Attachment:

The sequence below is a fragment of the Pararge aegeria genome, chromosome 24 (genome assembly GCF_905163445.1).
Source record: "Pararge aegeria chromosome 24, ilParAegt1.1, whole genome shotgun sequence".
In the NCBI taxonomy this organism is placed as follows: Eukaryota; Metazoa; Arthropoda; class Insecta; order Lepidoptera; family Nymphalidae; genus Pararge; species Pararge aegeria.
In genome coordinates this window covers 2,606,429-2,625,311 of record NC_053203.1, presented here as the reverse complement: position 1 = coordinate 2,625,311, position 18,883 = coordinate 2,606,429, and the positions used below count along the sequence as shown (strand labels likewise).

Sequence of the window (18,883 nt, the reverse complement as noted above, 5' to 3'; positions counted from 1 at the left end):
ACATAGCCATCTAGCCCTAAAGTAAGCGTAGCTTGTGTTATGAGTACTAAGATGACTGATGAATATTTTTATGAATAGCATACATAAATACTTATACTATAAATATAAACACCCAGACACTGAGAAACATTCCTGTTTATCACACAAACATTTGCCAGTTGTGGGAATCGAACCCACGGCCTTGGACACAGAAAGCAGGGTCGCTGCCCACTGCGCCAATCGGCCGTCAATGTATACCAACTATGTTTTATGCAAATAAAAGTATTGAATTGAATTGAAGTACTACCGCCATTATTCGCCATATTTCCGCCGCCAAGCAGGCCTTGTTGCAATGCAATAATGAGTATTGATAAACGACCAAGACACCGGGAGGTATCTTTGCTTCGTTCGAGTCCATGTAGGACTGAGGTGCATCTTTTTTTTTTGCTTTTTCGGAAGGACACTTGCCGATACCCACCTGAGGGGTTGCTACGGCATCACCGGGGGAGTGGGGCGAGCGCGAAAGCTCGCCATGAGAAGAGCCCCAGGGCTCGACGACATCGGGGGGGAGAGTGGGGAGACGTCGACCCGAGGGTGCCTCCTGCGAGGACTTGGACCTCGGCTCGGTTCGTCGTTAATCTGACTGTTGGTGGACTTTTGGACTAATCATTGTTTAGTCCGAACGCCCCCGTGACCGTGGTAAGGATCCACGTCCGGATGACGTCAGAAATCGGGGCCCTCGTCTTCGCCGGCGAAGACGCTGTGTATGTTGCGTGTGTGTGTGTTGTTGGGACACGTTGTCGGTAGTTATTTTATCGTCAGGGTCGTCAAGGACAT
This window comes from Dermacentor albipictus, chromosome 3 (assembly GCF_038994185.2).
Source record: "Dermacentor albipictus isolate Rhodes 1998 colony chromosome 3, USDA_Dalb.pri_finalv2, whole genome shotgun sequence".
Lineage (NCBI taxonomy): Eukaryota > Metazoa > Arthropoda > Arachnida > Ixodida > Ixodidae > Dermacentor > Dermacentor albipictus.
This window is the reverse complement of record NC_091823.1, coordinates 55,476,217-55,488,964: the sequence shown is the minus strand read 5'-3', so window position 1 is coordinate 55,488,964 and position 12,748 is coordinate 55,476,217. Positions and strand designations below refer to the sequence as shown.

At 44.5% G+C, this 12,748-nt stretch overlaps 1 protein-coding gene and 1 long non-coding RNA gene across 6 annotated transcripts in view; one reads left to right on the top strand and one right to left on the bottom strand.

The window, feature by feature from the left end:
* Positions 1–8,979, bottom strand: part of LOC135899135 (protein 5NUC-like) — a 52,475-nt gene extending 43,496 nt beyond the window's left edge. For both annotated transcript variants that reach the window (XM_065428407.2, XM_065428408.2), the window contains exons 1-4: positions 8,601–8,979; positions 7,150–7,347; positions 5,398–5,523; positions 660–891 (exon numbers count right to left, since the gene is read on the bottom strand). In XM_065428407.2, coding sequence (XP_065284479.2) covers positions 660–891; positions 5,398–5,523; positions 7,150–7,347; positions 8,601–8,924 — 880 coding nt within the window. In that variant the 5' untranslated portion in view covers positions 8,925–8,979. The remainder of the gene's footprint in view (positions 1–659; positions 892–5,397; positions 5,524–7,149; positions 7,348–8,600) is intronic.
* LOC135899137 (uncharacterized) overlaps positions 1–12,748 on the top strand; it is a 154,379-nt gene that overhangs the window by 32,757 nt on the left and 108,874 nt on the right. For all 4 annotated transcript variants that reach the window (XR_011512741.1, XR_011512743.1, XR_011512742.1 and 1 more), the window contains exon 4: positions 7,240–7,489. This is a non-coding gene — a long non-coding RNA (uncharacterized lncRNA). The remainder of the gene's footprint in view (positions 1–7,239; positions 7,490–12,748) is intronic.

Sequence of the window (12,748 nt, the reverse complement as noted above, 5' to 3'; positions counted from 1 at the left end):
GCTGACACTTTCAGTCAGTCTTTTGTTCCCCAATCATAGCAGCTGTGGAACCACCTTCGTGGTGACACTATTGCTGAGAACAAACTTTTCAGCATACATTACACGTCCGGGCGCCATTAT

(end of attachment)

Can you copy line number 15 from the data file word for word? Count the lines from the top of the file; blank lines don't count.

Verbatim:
Sequence of the window (12,748 nt, the reverse complement as noted above, 5' to 3'; positions counted from 1 at the left end):